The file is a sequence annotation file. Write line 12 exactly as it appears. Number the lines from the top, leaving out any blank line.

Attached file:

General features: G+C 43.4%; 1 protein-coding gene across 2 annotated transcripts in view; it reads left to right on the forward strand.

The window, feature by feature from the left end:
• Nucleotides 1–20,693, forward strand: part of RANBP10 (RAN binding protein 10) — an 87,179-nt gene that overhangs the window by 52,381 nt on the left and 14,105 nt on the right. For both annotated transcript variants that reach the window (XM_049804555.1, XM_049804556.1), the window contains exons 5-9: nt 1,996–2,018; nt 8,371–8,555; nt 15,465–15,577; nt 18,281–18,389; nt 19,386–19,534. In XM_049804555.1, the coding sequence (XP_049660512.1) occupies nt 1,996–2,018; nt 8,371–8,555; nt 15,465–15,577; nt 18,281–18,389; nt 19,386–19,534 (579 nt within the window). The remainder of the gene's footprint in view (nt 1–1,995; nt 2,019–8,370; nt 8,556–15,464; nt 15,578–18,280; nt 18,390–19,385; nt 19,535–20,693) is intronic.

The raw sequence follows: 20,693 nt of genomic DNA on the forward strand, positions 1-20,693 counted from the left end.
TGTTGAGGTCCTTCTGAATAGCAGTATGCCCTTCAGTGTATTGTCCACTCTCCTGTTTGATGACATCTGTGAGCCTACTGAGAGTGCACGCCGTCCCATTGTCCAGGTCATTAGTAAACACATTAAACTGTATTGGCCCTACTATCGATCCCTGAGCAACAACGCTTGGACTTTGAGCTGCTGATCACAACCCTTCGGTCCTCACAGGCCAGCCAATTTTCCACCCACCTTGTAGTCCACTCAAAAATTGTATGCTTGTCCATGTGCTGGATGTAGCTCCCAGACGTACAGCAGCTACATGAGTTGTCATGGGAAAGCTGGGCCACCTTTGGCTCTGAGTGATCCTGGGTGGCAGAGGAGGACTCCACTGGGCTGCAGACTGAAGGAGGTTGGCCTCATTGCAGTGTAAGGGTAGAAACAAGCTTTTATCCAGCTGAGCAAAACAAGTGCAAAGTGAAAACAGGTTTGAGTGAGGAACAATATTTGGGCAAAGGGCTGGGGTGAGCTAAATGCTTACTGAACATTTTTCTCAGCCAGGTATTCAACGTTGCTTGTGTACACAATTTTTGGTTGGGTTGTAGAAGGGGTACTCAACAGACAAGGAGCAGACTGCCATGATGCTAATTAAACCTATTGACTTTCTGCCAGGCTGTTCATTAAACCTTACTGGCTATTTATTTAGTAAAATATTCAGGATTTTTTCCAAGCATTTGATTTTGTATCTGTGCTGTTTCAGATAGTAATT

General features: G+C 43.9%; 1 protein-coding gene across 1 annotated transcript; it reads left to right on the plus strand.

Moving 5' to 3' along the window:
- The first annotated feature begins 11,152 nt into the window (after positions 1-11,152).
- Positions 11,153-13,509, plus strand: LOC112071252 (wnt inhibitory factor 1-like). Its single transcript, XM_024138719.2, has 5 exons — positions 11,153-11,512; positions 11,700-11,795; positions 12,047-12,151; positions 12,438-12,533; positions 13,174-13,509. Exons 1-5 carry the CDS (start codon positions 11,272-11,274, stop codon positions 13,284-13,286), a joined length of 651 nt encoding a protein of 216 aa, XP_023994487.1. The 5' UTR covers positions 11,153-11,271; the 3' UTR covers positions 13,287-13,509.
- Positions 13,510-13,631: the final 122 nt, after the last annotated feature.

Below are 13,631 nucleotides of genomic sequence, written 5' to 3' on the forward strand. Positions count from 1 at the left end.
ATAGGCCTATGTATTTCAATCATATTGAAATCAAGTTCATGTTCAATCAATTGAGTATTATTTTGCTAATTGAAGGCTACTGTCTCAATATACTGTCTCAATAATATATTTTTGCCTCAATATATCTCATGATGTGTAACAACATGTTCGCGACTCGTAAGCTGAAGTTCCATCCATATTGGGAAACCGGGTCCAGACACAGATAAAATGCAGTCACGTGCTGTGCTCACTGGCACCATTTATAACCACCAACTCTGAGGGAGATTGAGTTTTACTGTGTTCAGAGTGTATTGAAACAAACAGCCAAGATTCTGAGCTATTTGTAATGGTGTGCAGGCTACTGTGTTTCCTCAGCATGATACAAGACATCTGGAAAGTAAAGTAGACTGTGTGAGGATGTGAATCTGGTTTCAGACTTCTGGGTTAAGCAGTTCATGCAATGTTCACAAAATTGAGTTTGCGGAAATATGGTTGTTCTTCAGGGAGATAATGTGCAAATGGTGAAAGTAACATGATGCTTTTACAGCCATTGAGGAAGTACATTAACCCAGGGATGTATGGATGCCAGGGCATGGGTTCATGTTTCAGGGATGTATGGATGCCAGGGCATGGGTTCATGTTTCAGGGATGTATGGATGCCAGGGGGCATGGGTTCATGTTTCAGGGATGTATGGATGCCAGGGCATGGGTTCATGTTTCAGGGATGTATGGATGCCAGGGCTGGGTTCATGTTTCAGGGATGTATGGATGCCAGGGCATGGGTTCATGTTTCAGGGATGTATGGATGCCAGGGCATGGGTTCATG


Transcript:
ATAGGCCTATGTATTTCAATCATATTGAAATCAAGTTCATGTTCAATCAATTGAGTATTATTTTGCTAATTGAAGGCTACTGTCTCAATATACTGTCTCAATAATATATTTTTGCCTCAATATATCTCATGATGTGTAACAACATGTTCGCGACTCGTAAGCTGAAGTTCCATCCATATTGGGAAACCGGGTCCAGACACAGATAAAATGCAGTCACGTGCTGTGCTCACTGGCACCATTTATAACCACCAACTCTGAGGGAGATTGAGTTTTACTGTGTTCAGAGTGTATTGAAACAAACAGCCAAGATTCTGAGCTATTTGTAATGGTGTGCAGGCTACTGTGTTTCCTCAGCATGATACAAGACATCTGGAAAGTAAAGTAGACTGTGTGAGGATGTGAATCTGGTTTCAGACTTCTGGGTTAAGCAGTTCATGCAATGTTCACAAAATTGAGTTTGCGGAAATATGGTTGTTCTTCAGGGAGATAATGTGCAAATGGTGAAAGTAACATGATGCTTTTACAGCCATTGAGGAAGTACATTAACCCAGGGATGTATGGATGCCAGGGCATGGGTTCATGTTTCAGGGATGTATGGATGCCAGGGCATGGGTTCATGTTTCAGGGATGTATGGATGCCAGGGGGCATGGGTTCATGTTTCAGGGATGTATGGATGCCAGGGCATGGGTTCATGTTTCAGGGATGTATGGATGCCAGGGCTGGGTTCATGTTTCAGGGATGTATGGATGCCAGGGCATGGGTTCATGTTTCAGGGATGTATGGATGCCAGGGCATGGGTTCATG